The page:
I put my scores in order as the final strains of Ave Maria waft towards the back of the church. The Bruckner Ave Maria in that huge acoustic sounds INCREDIBLE. What a heavenly way to introduce the orchestra concert!image

The crowd is not huge, but decent for such a small town. My wife and I met a couple from New Jersey earlier in the day, looking at our poster. They are there. About 150-200 people are in the seats to enjoy the concert. A few of the rowdy students on the church steps enter to listen a bit, But John Feenan, one of our tough Philly cops is there to encourage quiet listening or scram!

The concert commences with Berlioz and William Tell, but we have to omit Danse Bacchanale. No drunken bacchanals in a church setting! We replace it with Verdi’s Nabucco. The trombone choir and resulting ultra-long grand pauses are laughable in their length, to let the sound die away! I am very pleased how the orchestra is playing in such an acoustic — a bit lighter, less heavy, shorter sounds, and off the string — really listening in such a bath of an acoustic.

We get to the middle of our program – Copland’s Lincoln Portrait in Italian with Councilwoman Teresa Severini as the narrator. As no rehearsal time was available with her, I quietly tell her to look for my hand cue to BEGIN speaking, and when I touch her arm, she should STOP speaking… We understand each other, (though my Italian is barely understandable to her, I realize). Before we start the piece, she reads the entire narration for the audience… something, though not asked for, that makes sense for the Italian listeners to grasp the importance of the words. Before she gets up to start narrating in the actual performance, she is visibly moved by the powerful music and the playing. Amazingly, although she gets ahead a bit, she stretches out the final words to coincide with the powerful music. Her ending monologue/dialogue with the orchestra is excellent. Not bad for no rehearsal!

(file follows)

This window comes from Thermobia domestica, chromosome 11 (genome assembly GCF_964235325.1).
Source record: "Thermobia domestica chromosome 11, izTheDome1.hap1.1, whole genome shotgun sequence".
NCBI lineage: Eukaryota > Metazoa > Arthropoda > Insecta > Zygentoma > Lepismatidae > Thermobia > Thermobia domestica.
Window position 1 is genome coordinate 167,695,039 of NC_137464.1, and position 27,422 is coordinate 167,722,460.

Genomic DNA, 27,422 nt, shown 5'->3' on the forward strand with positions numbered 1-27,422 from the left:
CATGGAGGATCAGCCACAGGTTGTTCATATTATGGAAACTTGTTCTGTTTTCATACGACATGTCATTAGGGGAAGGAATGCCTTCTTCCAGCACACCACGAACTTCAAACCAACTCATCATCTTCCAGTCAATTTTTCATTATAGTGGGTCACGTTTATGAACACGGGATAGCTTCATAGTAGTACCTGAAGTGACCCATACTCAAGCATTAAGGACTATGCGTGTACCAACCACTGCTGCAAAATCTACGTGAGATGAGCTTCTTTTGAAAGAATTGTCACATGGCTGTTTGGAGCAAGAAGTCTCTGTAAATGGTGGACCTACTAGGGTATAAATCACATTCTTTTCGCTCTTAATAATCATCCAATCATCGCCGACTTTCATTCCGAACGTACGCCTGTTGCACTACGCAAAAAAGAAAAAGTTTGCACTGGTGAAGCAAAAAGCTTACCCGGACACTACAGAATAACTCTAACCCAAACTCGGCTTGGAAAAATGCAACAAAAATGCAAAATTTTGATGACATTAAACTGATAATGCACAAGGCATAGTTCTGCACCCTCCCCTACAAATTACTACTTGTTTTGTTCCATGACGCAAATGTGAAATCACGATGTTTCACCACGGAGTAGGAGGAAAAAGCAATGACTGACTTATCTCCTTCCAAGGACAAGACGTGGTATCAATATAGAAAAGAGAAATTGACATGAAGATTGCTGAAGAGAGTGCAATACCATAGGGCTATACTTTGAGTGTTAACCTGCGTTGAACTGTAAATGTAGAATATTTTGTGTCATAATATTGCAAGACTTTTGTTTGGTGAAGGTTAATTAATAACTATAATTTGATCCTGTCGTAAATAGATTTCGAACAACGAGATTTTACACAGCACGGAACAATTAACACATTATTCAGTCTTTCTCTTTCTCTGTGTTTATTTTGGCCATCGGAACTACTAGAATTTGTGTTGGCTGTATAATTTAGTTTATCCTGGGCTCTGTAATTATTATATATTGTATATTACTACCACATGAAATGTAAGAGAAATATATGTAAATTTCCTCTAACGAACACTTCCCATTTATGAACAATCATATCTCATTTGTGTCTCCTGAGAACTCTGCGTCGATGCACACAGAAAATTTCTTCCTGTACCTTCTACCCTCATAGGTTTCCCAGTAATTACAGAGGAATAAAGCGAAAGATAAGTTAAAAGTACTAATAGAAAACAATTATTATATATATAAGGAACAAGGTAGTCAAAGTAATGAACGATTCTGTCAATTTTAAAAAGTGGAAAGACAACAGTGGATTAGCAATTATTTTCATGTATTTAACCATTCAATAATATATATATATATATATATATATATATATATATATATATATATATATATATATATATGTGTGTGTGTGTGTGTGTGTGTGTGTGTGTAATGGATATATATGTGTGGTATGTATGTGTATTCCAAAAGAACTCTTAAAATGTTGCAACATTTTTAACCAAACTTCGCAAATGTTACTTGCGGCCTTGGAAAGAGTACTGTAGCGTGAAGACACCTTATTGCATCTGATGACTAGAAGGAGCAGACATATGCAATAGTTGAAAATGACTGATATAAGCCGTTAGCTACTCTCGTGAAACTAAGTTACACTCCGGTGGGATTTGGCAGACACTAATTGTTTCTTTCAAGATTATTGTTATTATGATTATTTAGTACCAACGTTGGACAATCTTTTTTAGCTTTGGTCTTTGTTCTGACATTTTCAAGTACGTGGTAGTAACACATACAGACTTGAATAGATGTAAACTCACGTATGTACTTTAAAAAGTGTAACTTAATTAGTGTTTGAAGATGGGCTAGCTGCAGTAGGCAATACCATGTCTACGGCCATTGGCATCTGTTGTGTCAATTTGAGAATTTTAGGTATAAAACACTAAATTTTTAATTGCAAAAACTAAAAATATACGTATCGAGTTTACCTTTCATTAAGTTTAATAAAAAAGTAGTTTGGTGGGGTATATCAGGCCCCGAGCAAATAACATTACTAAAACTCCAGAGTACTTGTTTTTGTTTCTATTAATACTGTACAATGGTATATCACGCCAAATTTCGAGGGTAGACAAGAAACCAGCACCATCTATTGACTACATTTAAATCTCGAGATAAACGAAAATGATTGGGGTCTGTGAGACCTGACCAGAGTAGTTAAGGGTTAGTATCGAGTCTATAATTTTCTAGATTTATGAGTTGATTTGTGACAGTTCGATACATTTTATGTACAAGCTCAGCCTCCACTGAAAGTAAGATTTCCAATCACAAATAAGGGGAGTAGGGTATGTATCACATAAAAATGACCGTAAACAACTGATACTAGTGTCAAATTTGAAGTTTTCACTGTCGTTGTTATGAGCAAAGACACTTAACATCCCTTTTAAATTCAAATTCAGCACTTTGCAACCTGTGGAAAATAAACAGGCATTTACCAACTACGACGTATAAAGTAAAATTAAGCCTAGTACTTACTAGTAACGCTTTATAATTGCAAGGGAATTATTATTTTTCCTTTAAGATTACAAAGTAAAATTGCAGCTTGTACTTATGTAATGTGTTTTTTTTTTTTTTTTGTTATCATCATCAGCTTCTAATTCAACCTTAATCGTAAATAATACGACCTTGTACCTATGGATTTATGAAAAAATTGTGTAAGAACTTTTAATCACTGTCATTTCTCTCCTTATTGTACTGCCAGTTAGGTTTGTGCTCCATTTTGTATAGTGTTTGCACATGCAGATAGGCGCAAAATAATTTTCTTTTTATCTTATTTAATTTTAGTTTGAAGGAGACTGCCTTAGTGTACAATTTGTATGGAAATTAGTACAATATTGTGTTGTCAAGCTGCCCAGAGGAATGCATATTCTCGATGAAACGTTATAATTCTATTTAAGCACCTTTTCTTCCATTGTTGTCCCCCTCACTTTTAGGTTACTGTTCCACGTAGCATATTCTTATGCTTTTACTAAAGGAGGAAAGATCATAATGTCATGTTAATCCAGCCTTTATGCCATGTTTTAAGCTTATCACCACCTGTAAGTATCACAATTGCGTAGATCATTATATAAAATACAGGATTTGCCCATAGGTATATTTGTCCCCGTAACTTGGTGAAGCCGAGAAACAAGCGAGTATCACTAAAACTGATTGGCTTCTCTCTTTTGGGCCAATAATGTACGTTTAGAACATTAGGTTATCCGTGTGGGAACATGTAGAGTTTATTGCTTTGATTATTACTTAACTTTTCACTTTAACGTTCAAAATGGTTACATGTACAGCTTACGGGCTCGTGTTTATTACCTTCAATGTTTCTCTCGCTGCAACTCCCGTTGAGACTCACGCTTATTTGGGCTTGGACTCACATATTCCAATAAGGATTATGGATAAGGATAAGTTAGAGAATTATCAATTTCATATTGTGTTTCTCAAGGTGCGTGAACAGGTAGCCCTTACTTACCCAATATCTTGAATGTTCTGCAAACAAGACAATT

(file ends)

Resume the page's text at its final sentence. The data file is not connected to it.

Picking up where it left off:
Joe Conyers’ subsequent Lyric for Strings in such an acoustic is velvety smooth and PERFECT. We finish the concert with Tchaikovsky, Finlandia (with HUGELY LONG GRAND PAUSES), and Verdi’s La Forza del Destino. But as we are to start La Forza, I see no score… I look for Holly, but she is buried in the back of the church, and she can’t find the score when she is asked… I shrug and jump into the overture and whisper to the students to me help get through the overture with no score!! Hmmm….it works… I remember all the main cues…. (I should try this more often without a score!!) Then we launch into 3 encores: Cinema Paradiso, West Side Story and finally Mambo, which ends up being the weirdest experience in such an acoustic – a mish mash of sound, but we finish it with a flourish and are done!

First concert thrillingly over… audience adores it… Councilwoman Severini makes a heartfelt speech, first in Italian then English. She is very moved at the end of the concert, congratulates us during the standing ovation, and then deliveries a beautiful gift of exquisite poster photos of Perugia to both Joe and me. We are moved by her warmth. Audience members introduce themselves… some Italian, some American Italians visiting – all very moved.

Now… after the thrill of having the concert go so well, we have a big pack-up to do. We finish in 30 minutes and walk back to our buses. One of the cellists slips on the cobble stone street and twists an ankle. Rebecca, our nurse, is there to wrap his ankle up, and we all make it back to our “choco” hotel… The entire orchestra is famished, so we order 50 pizzas to share as a bedtime “snack”. We then are off to our beds to rest up for concert #2 … in Assisi!!